I have always had an interest in electronics from a young age, first simply charging capacitors from scrap valve-based TVs and watching the discharge curves and finding something interesting in the mathematics, the same sort of math that can be applied to the rate your bath cools down or radio-active decay etc. My father, a work collegue of John Lindsley Hood of audio fame, used to dabble in electronics too and Electronics Today international was a regular subscription at WHSmiths. I remember how he created an electronic ignition system for the car to eliminate the need for those crusty graphite contacts in a distributor cap, reliability was an issue with both old and new solutions!
Today the ability for everyone to access information via the internet is phenomenal with world-class free online courses, the first one I tried out being https://6002x.mitx.mit.edu/ ended up being heavy into calculus and a good excuse to dust off those mathematics skills and use Wolfram Alpha! For much more accessible content there are a host of enthusiasts on YouTube that are spreading their knowledge and a few of those used to be contributors to ETI, Practical Electronics et al. in the old days, one of these being Julien Illet.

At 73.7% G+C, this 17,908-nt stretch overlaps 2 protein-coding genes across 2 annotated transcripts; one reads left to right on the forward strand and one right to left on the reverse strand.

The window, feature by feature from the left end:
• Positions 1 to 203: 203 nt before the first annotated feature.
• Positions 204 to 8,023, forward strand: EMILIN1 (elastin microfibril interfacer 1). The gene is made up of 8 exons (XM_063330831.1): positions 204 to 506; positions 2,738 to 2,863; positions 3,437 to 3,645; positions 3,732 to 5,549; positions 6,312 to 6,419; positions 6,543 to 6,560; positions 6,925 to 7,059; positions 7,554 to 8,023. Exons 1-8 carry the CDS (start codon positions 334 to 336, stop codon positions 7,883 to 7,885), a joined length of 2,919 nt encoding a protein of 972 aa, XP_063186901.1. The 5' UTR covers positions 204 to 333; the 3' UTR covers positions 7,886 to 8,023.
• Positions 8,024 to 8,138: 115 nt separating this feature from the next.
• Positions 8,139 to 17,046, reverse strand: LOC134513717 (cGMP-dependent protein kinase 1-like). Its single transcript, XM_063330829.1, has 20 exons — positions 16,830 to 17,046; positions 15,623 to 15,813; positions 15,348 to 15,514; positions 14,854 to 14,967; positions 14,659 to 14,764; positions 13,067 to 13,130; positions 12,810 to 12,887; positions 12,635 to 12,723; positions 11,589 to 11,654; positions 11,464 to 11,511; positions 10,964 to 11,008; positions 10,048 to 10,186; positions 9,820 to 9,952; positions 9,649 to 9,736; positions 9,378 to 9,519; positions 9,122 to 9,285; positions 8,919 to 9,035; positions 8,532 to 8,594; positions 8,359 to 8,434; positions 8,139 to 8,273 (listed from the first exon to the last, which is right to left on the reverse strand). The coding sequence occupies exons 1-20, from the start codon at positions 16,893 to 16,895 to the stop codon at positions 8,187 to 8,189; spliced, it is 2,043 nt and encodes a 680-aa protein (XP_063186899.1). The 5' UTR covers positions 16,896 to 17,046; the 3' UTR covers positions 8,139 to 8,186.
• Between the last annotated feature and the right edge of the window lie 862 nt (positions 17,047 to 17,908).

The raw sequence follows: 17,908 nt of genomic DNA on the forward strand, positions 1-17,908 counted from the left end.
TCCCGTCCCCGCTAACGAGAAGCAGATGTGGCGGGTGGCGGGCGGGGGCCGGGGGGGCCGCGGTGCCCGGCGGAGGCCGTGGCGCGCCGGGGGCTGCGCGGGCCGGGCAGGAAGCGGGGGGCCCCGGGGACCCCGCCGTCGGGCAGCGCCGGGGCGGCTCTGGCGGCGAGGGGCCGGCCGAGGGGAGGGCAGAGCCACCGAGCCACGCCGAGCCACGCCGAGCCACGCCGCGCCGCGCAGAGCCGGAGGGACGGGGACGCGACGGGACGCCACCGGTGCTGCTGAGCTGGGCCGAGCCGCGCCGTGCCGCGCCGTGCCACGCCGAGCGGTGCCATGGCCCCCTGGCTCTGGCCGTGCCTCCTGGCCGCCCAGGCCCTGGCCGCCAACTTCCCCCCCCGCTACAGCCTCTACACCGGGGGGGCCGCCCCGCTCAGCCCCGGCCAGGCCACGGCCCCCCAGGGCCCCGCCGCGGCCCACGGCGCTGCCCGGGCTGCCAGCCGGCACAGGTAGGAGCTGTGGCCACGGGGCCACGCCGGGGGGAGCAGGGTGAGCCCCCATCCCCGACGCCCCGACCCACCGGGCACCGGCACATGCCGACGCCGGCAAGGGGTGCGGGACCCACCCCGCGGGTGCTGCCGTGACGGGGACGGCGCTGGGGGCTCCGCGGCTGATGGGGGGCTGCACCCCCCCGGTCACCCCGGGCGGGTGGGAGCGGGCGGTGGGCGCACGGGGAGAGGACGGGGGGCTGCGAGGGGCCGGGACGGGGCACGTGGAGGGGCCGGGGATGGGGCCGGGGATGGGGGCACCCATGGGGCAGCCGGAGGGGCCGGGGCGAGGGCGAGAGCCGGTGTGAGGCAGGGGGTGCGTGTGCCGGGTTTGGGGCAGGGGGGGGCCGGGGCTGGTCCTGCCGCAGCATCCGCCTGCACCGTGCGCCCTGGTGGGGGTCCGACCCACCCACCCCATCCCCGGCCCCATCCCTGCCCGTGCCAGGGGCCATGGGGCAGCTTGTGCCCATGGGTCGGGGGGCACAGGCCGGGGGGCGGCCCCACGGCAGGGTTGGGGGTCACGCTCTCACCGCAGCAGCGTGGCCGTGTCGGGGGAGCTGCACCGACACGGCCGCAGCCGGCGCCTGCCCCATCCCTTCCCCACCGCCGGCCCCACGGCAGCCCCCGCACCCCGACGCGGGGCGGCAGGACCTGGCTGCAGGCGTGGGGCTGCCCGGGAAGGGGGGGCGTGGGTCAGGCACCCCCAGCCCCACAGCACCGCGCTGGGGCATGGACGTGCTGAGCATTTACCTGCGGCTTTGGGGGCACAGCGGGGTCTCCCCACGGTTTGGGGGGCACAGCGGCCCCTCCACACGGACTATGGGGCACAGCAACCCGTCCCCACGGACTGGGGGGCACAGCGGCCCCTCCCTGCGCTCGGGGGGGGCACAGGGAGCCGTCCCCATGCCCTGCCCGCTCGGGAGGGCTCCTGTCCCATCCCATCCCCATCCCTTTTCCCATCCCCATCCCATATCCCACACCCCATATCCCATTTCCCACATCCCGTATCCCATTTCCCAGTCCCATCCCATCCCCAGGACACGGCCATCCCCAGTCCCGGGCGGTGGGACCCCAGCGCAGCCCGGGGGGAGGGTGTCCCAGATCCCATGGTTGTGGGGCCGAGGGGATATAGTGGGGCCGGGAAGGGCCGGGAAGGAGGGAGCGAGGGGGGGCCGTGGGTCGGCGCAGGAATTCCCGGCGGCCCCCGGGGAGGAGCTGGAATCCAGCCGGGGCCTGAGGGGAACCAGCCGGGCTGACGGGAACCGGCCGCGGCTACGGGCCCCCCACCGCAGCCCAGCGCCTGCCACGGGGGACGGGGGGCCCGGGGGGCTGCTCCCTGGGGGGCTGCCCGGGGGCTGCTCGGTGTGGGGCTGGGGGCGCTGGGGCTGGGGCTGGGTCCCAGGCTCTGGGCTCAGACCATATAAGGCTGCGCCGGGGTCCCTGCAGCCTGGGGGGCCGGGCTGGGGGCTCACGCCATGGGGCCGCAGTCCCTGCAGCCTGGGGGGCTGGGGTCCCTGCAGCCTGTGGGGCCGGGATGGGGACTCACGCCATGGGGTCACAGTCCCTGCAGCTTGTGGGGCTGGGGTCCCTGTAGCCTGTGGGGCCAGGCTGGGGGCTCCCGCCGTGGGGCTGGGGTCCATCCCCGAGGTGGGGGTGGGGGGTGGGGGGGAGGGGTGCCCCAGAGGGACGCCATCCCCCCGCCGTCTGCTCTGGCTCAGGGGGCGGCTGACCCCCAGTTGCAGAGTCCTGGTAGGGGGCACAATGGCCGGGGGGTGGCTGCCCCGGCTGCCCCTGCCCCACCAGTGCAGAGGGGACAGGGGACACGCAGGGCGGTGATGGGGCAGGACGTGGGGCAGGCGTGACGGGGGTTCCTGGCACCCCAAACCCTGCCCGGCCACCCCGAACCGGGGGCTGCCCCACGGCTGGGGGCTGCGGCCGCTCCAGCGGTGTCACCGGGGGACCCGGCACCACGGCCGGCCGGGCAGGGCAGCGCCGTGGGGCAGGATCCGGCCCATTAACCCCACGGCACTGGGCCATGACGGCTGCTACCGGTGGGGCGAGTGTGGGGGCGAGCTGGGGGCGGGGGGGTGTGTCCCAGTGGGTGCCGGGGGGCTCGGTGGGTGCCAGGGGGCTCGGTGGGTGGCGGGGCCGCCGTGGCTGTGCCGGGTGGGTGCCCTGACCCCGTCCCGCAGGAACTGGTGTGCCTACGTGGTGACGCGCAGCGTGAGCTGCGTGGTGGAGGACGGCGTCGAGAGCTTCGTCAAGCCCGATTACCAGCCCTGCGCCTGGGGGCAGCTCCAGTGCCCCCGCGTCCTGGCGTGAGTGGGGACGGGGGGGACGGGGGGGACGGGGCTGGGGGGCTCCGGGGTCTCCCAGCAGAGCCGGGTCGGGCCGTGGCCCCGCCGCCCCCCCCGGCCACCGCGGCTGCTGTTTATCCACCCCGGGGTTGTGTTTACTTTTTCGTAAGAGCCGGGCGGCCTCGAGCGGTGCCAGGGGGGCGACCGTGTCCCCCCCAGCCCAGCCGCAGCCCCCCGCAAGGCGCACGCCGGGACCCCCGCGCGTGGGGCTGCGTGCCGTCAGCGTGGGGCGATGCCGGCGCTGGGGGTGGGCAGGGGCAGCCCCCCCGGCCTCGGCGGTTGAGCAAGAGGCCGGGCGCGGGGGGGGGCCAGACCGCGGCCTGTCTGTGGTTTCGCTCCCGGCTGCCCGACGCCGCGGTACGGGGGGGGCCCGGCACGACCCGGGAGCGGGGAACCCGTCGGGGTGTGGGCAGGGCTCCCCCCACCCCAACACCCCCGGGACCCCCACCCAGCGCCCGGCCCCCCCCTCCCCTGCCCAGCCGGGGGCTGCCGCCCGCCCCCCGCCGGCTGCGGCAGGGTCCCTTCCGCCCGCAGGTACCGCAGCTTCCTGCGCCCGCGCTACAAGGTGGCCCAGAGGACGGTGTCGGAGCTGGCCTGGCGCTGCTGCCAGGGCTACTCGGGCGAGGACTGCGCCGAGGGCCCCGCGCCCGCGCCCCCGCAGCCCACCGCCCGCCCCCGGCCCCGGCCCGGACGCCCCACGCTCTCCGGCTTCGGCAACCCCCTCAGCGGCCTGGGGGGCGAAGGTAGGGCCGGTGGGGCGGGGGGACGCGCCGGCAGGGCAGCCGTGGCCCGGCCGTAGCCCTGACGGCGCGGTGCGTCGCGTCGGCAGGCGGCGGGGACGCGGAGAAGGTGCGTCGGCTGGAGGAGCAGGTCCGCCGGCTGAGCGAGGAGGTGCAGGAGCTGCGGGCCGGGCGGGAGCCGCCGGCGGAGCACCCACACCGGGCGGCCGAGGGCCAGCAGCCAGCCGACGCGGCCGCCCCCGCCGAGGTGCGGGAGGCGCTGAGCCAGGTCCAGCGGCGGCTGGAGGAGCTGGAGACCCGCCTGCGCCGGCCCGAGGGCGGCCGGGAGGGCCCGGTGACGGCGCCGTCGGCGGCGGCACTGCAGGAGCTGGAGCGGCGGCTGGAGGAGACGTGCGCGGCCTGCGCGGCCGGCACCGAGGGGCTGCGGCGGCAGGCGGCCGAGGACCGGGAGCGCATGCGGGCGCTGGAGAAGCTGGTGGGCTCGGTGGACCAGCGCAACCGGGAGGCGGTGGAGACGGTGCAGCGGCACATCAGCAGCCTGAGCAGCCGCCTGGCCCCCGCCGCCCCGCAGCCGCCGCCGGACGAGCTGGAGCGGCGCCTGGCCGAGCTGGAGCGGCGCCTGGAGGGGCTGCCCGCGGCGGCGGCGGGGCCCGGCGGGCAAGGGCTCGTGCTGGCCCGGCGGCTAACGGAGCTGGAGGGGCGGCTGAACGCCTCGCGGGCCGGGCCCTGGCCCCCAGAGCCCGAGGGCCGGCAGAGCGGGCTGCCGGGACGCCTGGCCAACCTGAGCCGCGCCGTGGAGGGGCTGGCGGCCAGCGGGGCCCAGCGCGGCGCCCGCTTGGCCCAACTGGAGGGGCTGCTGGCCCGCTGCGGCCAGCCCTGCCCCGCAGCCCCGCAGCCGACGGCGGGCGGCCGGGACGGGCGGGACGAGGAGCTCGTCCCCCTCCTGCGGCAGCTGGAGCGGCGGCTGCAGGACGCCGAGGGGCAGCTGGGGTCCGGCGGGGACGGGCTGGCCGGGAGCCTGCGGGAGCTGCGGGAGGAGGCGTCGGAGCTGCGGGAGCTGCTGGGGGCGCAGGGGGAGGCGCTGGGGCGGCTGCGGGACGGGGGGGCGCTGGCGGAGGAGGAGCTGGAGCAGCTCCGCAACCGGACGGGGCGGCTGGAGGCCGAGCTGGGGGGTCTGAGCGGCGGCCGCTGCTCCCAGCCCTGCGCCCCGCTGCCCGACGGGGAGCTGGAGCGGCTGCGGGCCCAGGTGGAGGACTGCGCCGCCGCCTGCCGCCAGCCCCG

Julien is just embarking on a tutorial series using a completely obsolete PIC microcontroller the PIC12F675. By most definition this series is totally pointless as there are much more capable micro-controllers available and even the popular Arduino family of devices have far more grunt that this crusty device. However, a couple of decades ago (!) I developed some software for the PIC16F series that provided a radio-control for orienteering races to provide race time telemetry using AX.25 AFSK radio so it was with a bit of nostalgia I’ve decided to play along with some of this one (My real development is currently targeting PIC24F).
Julien’s tutorial starts here… Crusty PIC Tutorial. If you have some spare cycles then you could play along too.
The hardware cost won’t break the bank… EBAY sourced dev board and you’ll need a PicKit programmer, also available cheaply. (If you want to follow in principle but use something created this side of the millenium then have a look at the PIC24FJ128GA204 curiosity board or even a PIC32. http://www.microchip.com/promo/curiosity.)
For those of you mad enough to join in some vintage fun I have drawn up the board schematic to help understand the pins etc. (and link to PDF version of the same).